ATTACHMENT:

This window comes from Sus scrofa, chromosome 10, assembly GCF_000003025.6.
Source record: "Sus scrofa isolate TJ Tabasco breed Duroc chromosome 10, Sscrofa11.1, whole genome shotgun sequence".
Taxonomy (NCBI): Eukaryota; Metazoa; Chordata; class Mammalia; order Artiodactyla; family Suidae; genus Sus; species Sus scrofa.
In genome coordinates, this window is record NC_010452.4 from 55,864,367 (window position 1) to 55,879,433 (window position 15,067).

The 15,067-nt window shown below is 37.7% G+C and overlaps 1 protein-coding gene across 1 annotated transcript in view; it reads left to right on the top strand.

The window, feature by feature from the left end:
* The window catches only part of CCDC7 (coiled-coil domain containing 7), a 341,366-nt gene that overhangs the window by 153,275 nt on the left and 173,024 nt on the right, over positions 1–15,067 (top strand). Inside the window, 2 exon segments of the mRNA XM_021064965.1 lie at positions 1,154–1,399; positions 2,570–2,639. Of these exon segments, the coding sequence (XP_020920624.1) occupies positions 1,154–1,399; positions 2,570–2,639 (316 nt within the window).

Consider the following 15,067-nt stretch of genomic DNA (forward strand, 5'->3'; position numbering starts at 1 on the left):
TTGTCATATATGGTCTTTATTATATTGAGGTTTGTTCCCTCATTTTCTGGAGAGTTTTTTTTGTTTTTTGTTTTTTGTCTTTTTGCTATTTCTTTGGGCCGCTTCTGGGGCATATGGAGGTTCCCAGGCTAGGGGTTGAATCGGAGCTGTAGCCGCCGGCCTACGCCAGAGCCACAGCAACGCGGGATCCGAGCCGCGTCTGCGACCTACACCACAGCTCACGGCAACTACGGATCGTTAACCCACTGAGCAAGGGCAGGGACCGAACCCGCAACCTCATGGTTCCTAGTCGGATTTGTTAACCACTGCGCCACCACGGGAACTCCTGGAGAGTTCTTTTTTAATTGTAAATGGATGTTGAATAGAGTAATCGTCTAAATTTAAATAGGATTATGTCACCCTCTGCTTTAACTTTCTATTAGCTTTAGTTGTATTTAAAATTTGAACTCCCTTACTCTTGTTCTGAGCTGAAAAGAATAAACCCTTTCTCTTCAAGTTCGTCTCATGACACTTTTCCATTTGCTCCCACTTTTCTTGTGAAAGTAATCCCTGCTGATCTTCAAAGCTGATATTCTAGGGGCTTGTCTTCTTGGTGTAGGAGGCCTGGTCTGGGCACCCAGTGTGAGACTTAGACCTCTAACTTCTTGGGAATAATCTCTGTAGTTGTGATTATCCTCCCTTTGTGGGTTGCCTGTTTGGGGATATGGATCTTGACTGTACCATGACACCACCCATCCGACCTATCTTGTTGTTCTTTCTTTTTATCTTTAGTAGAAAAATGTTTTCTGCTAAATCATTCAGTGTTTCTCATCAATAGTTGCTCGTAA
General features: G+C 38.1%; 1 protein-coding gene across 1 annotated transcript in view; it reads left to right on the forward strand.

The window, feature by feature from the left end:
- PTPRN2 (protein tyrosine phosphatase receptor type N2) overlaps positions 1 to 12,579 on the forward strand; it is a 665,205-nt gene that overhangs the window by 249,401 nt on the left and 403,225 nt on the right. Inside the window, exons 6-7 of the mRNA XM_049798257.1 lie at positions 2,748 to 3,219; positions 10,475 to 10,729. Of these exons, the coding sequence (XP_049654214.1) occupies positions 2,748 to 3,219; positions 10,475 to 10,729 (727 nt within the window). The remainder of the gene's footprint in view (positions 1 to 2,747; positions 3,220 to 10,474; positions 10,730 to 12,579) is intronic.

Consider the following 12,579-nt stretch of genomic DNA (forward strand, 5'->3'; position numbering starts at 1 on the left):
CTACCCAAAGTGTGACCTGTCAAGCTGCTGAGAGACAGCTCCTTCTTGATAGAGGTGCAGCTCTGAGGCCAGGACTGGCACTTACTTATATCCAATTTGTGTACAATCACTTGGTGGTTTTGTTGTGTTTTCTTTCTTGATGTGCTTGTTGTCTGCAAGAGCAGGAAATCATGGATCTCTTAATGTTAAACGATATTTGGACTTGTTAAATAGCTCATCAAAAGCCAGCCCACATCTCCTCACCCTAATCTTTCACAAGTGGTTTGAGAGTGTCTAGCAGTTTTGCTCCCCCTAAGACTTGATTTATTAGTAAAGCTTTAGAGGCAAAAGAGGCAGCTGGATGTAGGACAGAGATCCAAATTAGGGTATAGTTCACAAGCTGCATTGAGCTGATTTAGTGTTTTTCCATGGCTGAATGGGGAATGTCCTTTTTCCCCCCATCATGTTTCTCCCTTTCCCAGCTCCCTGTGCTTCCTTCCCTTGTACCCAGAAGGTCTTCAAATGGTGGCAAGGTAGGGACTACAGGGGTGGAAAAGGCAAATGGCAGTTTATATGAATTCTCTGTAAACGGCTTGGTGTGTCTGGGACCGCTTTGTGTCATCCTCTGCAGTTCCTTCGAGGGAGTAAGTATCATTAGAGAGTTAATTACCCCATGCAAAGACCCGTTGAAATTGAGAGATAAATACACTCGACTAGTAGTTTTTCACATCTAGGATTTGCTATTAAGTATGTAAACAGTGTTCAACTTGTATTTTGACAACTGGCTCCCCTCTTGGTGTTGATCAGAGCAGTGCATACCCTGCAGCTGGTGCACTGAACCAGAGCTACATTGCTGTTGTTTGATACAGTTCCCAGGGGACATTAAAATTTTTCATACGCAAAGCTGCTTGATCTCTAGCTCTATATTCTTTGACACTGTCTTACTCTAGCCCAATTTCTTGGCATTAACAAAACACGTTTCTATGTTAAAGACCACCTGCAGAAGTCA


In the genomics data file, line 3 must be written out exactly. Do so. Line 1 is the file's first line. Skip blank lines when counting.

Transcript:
Taxonomy (NCBI): Eukaryota; Metazoa; Chordata; class Mammalia; order Artiodactyla; family Suidae; genus Sus; species Sus scrofa.